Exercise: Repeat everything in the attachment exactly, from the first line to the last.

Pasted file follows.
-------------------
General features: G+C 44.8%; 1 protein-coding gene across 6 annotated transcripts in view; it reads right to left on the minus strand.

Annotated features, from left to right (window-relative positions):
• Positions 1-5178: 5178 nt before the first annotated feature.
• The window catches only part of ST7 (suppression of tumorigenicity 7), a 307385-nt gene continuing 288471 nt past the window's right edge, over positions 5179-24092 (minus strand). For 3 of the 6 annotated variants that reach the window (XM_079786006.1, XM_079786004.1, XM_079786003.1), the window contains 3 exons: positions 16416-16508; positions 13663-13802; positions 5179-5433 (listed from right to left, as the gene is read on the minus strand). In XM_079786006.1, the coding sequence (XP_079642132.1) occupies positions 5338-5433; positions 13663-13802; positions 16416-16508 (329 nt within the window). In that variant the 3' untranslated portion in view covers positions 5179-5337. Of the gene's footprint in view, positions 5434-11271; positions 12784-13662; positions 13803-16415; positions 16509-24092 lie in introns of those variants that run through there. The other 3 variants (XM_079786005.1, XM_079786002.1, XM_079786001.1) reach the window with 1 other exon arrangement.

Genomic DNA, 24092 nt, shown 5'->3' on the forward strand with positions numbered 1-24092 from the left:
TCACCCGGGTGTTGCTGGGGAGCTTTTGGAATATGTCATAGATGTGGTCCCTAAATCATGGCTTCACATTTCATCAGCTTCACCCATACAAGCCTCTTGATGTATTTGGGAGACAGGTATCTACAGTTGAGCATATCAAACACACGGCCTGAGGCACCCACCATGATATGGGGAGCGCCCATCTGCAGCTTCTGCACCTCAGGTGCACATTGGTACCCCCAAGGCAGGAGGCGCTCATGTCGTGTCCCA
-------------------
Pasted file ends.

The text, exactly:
General features: G+C 44.8%; 1 protein-coding gene across 6 annotated transcripts in view; it reads right to left on the minus strand.

Annotated features, from left to right (window-relative positions):
• Positions 1-5178: 5178 nt before the first annotated feature.
• The window catches only part of ST7 (suppression of tumorigenicity 7), a 307385-nt gene continuing 288471 nt past the window's right edge, over positions 5179-24092 (minus strand). For 3 of the 6 annotated variants that reach the window (XM_079786006.1, XM_079786004.1, XM_079786003.1), the window contains 3 exons: positions 16416-16508; positions 13663-13802; positions 5179-5433 (listed from right to left, as the gene is read on the minus strand). In XM_079786006.1, the coding sequence (XP_079642132.1) occupies positions 5338-5433; positions 13663-13802; positions 16416-16508 (329 nt within the window). In that variant the 3' untranslated portion in view covers positions 5179-5337. Of the gene's footprint in view, positions 5434-11271; positions 12784-13662; positions 13803-16415; positions 16509-24092 lie in introns of those variants that run through there. The other 3 variants (XM_079786005.1, XM_079786002.1, XM_079786001.1) reach the window with 1 other exon arrangement.

Genomic DNA, 24092 nt, shown 5'->3' on the forward strand with positions numbered 1-24092 from the left:
TCACCCGGGTGTTGCTGGGGAGCTTTTGGAATATGTCATAGATGTGGTCCCTAAATCATGGCTTCACATTTCATCAGCTTCACCCATACAAGCCTCTTGATGTATTTGGGAGACAGGTATCTACAGTTGAGCATATCAAACACACGGCCTGAGGCACCCACCATGATATGGGGAGCGCCCATCTGCAGCTTCTGCACCTCAGGTGCACATTGGTACCCCCAAGGCAGGAGGCGCTCATGTCGTGTCCCA